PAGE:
By 2004, the prosecutorial narrative completely chaned.  The indictment said that the foundation did provide charity, but thru channels controlled by Hamas.

 

In first trial in 2007, argument was that humanitarian aid was provided to Palestinian families with the intent to win their support but to secretly encourage them to become suicide bomber.  The only testimony came from an anonymous Israeli agent who claimed he could “smell Hamas.”  Since  his identity was secret, it was very hard to cross examine him.

 

Translations were faulty, images were used that had no connection to the HLF.   The FBI agent testified that these men were Hamas supporters because they had some relatives who were. 

 

Testimony was also given that none of the channels used for contributions were on the terrorist list and many well known international NGOs used the same channels.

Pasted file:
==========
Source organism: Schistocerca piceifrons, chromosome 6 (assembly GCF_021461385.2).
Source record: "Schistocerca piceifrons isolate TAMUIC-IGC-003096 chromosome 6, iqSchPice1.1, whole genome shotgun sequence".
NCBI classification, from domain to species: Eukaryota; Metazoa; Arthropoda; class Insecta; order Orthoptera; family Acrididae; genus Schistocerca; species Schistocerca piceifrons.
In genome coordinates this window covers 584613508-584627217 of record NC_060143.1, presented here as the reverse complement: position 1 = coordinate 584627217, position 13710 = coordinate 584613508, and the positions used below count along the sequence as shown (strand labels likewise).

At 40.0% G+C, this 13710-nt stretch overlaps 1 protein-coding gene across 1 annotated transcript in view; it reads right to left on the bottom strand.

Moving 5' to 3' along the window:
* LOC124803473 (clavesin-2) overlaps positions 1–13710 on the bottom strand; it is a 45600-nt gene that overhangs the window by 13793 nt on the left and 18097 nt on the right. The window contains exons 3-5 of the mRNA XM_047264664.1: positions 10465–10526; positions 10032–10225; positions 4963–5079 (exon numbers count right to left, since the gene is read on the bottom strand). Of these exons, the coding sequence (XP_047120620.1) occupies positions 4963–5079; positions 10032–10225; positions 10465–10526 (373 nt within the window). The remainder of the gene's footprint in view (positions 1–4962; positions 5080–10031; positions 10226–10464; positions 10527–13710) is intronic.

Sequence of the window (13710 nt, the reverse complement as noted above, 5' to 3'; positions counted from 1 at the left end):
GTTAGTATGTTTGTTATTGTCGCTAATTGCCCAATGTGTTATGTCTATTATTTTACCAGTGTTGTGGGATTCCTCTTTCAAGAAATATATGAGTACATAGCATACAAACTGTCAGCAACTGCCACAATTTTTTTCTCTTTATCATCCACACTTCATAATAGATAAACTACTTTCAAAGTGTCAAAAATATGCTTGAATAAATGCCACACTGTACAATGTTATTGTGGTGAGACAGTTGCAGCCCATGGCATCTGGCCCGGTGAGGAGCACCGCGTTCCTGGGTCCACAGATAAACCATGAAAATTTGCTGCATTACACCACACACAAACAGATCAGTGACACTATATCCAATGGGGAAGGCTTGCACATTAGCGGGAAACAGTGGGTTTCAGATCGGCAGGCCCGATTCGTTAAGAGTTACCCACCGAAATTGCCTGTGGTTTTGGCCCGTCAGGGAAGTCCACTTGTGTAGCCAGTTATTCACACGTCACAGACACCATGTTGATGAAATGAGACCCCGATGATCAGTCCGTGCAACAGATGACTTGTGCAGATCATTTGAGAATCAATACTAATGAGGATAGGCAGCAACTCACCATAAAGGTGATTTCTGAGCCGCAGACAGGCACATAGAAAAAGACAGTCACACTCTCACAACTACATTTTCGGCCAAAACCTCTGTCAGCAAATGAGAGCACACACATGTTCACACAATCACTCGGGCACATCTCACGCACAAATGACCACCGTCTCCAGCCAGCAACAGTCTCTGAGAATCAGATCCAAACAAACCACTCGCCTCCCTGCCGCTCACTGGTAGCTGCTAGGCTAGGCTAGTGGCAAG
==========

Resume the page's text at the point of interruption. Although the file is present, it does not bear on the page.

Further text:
The jury deliberated 19 days and did not return any guilty verdicts. A mistrial was declared.  IN 2008 the case was retried.  Same witnesses and testimony resulted in a guilty verdict on all counts afater 9 days of deliberation.

 

Has not seen her father since October. This was because a guard complained when his young son with Downs Syndrome violated a guard’s order so he could give him father a final hug.

 

Now in a communications monitoring unit, where communication with outside world is restriced.  Gets two 15 min. phone calls/week, 2 visit/month behind plexiglass – all monitored in DC.   But because of the incident with his son, he cannot see any family for a year.